It recently dawned on me that I've spent most of my blogging time writing about my work commute, or life in my Palatial Wooden Shack on the outskirts of eastern Tijuana. As much as I harp on my six hour commute, I rarely talk about where it takes me. That location would be my place of employment; The French Gourmet in Pacific Beach.

A couple of years back, when construction was flat lining in San Diego and throughout most of our nation, I was fortunate (?) enough to secure a job as a dishwasher at The FG in PB. I'm old enough to know that the construction industry works in a cyclical fashion and therefore I figured I would ride out the 'crisis' washing dishes until times got better. So far it looks like our economy is still in the hospital. If and when it bounces back, I've got a feeling I'm going to be washing dishes for awhile. My PWS in Tijuana doesn't cost a fraction of what I was paying for my two condos in Temecula. Plus I guess you can say this place has grown on me.

On the day that I started working at The French Gourmet, Michel the owner, told me that the employees were like one big family. After two years of working there I must agree with my boss. It is like one big family. One great big, always bickering, dysfunctional family, sprinkled with black sheep, red-headed step children and other colorful characters.

As a writer, I seek out interesting personalities. People with character traits, be they flaws or perfections, which make them easier to describe and therefore write about. As an artist, I seek out artistic personalities who push me to better my craft. I firmly believe that artistic people give off artistic vibes and I definitely recharge off it. Such folks abound in the restaurant biz. Watching a person design and build a custom cake is like watching a sculptur or muralist. Their art, patience and dedication shines through in the final product. When I see Richard (Chief Executive Patissier) snapping photos of one of his marvelous creations, I think I know what he's feeling. It's that same thrill I get when I scribble -30- (journalistic code indicating story completed) on the final page of my latest article. It's a rush. A sense of accomplishment.

I never would have thought the male dominated construction industry and the much more mixed gender restaurant business would have very much in common. Surprisingly, there are similarities between the two. For instance, both trades have an 'off time.' During the rainy season, construction grinds to a halt. While after the holidays, restaurants suffer because most people are broke and can't afford to eat out.

Another resemblance occurs in the 'gypsy work style.' In construction, loyalty to a contractor usually exists for as long as the contractor is bidding (and winning) contracts. While you only work for one company at a time, when the job site you're on wraps up, if the contractor doesn't have another one to roll you onto, a fellow starts looking around. No hard feelings and thanks for the t-shirt. In the restaurant business, it's different but the same. You will have employees who work for two different restaurants/ hotels/ fast food chains... at the same time. I think it's due to the lower wages. Many rank and file employees have to work 60 plus hours a week to afford to live in San Diego.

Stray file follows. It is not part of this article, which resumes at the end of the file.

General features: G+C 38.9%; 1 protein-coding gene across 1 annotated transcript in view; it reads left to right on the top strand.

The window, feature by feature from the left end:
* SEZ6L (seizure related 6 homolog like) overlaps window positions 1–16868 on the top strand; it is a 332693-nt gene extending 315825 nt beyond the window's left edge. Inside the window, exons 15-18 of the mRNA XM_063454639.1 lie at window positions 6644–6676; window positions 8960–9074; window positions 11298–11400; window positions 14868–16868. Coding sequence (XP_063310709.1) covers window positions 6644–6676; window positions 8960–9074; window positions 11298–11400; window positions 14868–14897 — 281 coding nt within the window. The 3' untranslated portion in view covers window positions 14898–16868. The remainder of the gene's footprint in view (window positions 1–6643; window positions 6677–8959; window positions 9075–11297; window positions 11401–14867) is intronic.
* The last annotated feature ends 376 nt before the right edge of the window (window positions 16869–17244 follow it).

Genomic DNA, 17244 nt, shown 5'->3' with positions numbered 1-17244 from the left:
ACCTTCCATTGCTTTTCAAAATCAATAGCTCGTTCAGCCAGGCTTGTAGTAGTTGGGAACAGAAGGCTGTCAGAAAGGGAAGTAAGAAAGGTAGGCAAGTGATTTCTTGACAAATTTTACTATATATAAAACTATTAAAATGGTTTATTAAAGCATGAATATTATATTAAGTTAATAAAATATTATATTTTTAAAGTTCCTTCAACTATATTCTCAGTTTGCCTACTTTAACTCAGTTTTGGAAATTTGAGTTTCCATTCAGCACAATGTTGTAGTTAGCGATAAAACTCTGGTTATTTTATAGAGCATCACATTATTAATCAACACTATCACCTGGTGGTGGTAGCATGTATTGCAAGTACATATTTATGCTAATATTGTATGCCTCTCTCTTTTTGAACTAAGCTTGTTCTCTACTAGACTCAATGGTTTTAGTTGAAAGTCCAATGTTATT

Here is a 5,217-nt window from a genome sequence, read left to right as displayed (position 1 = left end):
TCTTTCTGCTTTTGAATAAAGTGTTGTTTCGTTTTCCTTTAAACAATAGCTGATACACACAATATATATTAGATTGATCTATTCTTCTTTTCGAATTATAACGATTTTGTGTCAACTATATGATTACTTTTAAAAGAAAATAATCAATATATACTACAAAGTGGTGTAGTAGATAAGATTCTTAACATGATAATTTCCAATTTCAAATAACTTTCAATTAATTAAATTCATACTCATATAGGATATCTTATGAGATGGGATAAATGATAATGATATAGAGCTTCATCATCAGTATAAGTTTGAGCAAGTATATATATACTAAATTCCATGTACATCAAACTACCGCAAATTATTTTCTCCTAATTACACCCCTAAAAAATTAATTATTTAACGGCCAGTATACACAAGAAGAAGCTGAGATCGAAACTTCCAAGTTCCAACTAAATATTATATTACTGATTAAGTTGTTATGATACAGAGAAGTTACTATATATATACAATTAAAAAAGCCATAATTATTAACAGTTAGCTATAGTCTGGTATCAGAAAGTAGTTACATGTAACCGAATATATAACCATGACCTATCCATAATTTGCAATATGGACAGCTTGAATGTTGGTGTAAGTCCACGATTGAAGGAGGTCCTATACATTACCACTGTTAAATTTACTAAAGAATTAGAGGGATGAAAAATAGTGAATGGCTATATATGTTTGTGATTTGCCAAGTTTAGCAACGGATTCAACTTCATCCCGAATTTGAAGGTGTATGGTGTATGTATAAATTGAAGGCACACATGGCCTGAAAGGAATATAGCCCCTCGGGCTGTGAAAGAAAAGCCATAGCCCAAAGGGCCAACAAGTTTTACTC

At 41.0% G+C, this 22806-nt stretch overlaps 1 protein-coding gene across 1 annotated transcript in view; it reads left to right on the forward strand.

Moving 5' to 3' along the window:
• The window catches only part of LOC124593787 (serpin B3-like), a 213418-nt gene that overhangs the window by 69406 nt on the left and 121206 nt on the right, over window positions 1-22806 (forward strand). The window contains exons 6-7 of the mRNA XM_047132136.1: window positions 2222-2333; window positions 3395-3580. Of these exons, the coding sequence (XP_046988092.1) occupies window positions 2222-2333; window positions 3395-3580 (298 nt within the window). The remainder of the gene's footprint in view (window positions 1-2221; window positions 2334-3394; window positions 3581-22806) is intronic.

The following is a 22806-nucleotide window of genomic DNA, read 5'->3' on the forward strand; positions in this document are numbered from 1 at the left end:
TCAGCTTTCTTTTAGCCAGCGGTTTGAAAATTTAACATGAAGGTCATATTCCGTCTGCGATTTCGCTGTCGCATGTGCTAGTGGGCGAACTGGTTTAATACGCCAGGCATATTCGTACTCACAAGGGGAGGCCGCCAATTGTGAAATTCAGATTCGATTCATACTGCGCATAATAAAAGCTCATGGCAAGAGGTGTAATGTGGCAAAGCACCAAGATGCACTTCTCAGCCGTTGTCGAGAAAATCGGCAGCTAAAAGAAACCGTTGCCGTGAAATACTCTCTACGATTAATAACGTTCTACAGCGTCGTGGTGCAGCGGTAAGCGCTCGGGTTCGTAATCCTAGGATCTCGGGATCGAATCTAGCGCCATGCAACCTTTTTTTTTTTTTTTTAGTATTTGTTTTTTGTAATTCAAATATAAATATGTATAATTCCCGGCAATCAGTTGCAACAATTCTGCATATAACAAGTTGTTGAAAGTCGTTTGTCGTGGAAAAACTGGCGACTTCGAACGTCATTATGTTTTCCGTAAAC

When I first started working at The French Gourmet I was worried that my expletive deleted, hard hat tongue would cause problems with the ladies in the catering department. They pass by my washing station when they load their delivery trucks. Then I overheard a couple of them talking and I knew everything was going to be all right.

My hard hat buddies and I used to say that working with a bunch of women must be like being stuck in a chicken coop full of gossiping hens. After two years of dishwasher research I have concluded thus; "Ladies, you can holler equality all you want but when it comes to gossip the male of this species has got you beat."

If there is one thing that these two fields definitely have in common it is what I call 'the hum.' As in humming on all cylinders. Construction sites and restaurant kitchens can be frenetic, swiftly moving operations that require intelligent coordination. The smoothest construction sites always had good project managers and I think the same can be said about operations managers in restaurants. When everybody knows their job (and doesn't mind doing it) then you get that hum of a solid crew at its best. It only gets more efficient over time. When you're carrying a ten foot section of fourteen inch HVAC round pipe, it's nice to know which way the guy coming at you with his material is going to lean. Shoulder left or shoulder right. The same thing applies to trays of hot food.

Being part of the hum is best of all. It means you can work as part of a team. Check your ego at the door pal and jump on those dishes. Prima Donnas need not apply. Yeah, I like being a part of the hum. You see it means knowing that if Arlene is charging toward the racks, with a sheet of cookies, you'd better get out of her way. It means remembering to give Elena the thickest floor mat to stand on. Because if you don't, she'll tell you about it. It means being rewarded by both of them with delicious pastries whose names I can hardly remember but whose wonderful tastes I can never forget. And for heaven's sake, don't piss off Michel.

Yup, every working day I spend six hours on buses, taxis and trolleys crossing two countries to be a part of the hum at The FG in PB. Call me twisted I like it.

                                   COFFEE'S READY, GOTTA GO!!!

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